From Gottstein’s Book: Chapter 10: Bill Bigley and Me

I got to know Bill, and about him, and was really struck that there but for the grace of God go I. He was born just two months before I was. He was first hospitalized in April of 1980, when he was 27. I was hospitalized two years later and was lucky not to have been made permanently “mentally ill,” as he was.

Screenshot from the book:

This Bill Bigley was very different than the belligerent fellow Alaskan this writer personally witnessed during a hearing in an API room, with Gottstein as his counsel, before Judge William Morse. Now, a combination of forced incarcerations, unwanted psychotropic drugs, and other indignities, had turned a hard-luck Charlie into a mad-as-hell (but harmless) monster. After witnessing this proceeding I wrote a letter to Judge Morse registering my concerns for the back room process.

[7]Letter to Judge Morse

Our Pay-to-Play Court System

Bill’s tragic story, and Gottstein’s attempts to get API to follow the law, form the backdrop to the larger public interest case against Ely Lilly, which transcends our hick Alaska Court System and goes all the way to New York courts. There, Gottstein and his friends in organizations with names like MindFreedom International, determined that telling truth about what Lilly was doing was so important that it was worth taking some risks. The huge settlements Lilly had already paid included non-disclosure agreements for people who were paid a pittance while their lawyers got rich as a result of someone elses suffering, so the illegal harm could continue for future persons diagnosed with schizophrenia, and damage payments factored in as simply a cost of doing business for all of Big Pharma.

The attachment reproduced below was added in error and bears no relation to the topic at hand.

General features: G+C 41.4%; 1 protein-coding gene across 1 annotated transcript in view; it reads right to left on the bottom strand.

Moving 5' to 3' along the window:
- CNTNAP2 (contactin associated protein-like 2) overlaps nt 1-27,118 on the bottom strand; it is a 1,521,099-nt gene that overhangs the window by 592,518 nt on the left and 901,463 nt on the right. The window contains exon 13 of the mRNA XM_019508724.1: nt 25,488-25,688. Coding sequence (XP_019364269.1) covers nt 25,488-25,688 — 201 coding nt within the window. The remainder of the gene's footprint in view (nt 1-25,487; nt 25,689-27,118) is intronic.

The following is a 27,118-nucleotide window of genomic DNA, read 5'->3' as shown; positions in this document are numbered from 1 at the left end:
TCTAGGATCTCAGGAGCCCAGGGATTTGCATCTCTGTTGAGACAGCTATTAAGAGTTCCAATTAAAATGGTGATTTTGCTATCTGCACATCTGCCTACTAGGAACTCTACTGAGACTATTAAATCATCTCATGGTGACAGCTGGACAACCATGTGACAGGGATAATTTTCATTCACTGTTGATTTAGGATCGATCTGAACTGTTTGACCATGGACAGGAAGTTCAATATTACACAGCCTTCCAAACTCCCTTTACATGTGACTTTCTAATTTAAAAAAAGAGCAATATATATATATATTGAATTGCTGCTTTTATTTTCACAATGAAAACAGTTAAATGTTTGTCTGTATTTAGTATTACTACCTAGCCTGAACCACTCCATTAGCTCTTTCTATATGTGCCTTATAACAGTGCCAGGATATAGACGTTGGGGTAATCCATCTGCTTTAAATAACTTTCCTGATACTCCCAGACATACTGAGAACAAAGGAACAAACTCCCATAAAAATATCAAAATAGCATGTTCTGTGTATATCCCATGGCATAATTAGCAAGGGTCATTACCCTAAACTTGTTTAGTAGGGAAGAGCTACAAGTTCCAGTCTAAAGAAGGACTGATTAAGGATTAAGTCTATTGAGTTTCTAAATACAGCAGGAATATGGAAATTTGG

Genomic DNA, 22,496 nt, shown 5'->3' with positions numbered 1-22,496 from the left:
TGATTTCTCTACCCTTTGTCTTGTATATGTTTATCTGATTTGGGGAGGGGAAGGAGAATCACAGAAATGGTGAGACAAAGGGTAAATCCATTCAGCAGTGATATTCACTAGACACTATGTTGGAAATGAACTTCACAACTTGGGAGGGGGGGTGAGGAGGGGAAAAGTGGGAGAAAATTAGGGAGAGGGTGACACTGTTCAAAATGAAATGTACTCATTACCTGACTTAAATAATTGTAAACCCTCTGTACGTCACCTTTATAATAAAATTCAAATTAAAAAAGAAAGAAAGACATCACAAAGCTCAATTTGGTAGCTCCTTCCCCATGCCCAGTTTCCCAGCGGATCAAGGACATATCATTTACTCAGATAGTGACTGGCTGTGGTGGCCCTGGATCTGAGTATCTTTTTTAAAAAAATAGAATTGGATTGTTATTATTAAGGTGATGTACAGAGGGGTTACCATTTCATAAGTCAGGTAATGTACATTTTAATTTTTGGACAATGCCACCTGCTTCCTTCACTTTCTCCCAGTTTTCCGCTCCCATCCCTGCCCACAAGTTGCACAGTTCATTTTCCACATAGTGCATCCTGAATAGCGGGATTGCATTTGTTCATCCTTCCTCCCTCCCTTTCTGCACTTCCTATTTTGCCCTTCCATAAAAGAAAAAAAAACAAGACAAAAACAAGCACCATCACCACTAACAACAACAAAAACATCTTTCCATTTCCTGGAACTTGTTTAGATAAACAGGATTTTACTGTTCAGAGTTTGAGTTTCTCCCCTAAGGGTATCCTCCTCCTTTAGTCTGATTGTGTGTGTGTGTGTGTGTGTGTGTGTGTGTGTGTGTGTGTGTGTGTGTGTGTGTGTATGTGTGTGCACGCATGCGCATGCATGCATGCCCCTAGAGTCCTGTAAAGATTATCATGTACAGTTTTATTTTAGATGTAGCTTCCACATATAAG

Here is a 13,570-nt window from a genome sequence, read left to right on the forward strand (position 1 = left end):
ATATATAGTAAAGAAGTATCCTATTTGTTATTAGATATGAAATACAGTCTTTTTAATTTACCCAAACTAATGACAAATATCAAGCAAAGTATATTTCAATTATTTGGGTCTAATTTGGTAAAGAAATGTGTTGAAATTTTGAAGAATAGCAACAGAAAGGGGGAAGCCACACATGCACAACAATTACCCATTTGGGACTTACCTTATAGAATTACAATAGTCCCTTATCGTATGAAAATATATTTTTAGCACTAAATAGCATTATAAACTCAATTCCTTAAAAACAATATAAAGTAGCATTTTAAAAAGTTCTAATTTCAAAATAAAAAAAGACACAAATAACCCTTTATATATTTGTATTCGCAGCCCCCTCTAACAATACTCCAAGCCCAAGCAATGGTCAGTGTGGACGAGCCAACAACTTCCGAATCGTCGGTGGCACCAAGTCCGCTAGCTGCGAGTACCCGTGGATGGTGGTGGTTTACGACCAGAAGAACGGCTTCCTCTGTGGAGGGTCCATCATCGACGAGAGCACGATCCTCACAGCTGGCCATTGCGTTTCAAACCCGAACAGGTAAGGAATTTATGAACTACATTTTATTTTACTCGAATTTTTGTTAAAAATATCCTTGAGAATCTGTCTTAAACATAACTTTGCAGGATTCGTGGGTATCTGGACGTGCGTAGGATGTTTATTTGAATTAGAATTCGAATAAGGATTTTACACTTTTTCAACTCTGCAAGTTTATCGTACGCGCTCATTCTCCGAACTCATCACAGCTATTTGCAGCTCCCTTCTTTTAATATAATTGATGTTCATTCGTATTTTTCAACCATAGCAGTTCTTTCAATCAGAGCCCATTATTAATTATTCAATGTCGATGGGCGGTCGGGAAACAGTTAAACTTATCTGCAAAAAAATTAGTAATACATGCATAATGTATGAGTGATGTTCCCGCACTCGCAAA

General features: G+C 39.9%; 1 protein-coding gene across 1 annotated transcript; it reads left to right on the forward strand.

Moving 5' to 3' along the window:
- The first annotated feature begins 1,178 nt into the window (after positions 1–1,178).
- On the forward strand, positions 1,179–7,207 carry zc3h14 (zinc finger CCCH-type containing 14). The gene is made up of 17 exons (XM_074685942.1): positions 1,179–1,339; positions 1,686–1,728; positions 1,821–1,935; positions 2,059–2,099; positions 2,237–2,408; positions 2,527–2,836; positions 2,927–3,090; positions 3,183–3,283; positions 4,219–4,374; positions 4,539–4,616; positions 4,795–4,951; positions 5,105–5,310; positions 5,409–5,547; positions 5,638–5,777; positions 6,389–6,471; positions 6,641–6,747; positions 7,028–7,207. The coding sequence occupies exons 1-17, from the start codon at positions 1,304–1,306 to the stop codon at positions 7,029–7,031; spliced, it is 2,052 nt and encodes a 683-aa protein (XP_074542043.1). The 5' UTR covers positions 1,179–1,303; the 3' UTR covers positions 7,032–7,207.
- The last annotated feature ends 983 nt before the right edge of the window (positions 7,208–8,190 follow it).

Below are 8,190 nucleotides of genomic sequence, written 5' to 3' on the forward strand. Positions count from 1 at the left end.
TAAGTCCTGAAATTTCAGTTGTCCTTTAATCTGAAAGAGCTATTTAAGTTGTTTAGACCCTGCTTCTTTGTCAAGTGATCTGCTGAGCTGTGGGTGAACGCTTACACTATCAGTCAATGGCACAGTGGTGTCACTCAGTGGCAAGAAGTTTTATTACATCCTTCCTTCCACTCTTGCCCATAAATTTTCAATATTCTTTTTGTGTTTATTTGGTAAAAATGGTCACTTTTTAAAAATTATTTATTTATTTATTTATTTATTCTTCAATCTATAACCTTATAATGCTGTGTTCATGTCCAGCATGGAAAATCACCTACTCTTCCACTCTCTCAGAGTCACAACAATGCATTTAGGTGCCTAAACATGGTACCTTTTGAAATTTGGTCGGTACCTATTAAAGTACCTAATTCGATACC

Jim candidly explains in the book what happened to cause the Zyprexa Papers to be distributed to a network of Psychiatric Survivors–and how he didn’t technically break the law–but New York Judge Ratched Weinstein didn’t agree. The most important thing in Weinstein’s Courtroom was to follow the specific law and in this case the issue was not how many people were harmed—even killed–by Lilly’s actions, but rather how Lilly was harmed by broadcast of it’s legal-system-protected payoff scheme.

Gottstein’s Goose was Cooked!

The courts assure everyone loses slowly together, so of course the wheels of justice moved slowly as revelations of damages and corruption by Ely Lilly became public in a series of articles by Alex Berenson in the New York Times. As a typical Alaskan (myself included) Jim is quoted calling Big Pharma out.  This just made the pack of high-powered New York attorneys work longer hours to create more fictional harm done to the company by Gottstein revealing truth.

How State of Alaska Incompetence Let Lilly Skate

The previously mentioned  MindFreedom International organization filed a brief February 7, 2008 mounting a full-scale attack on the Secrecy Order hiding knowledge about harms caused by Zyprexa. Even after Gottstein had asked for return of the documents from everyone he had given disks of the Zyprexa Papers to (as ordered to do), it was too late. They were everywhere on the internet, revealing that Lilly knew it was selling poison as a cure for schizophrenia and whatever else ails you. 

But the lies and coverups weren’t working anymore.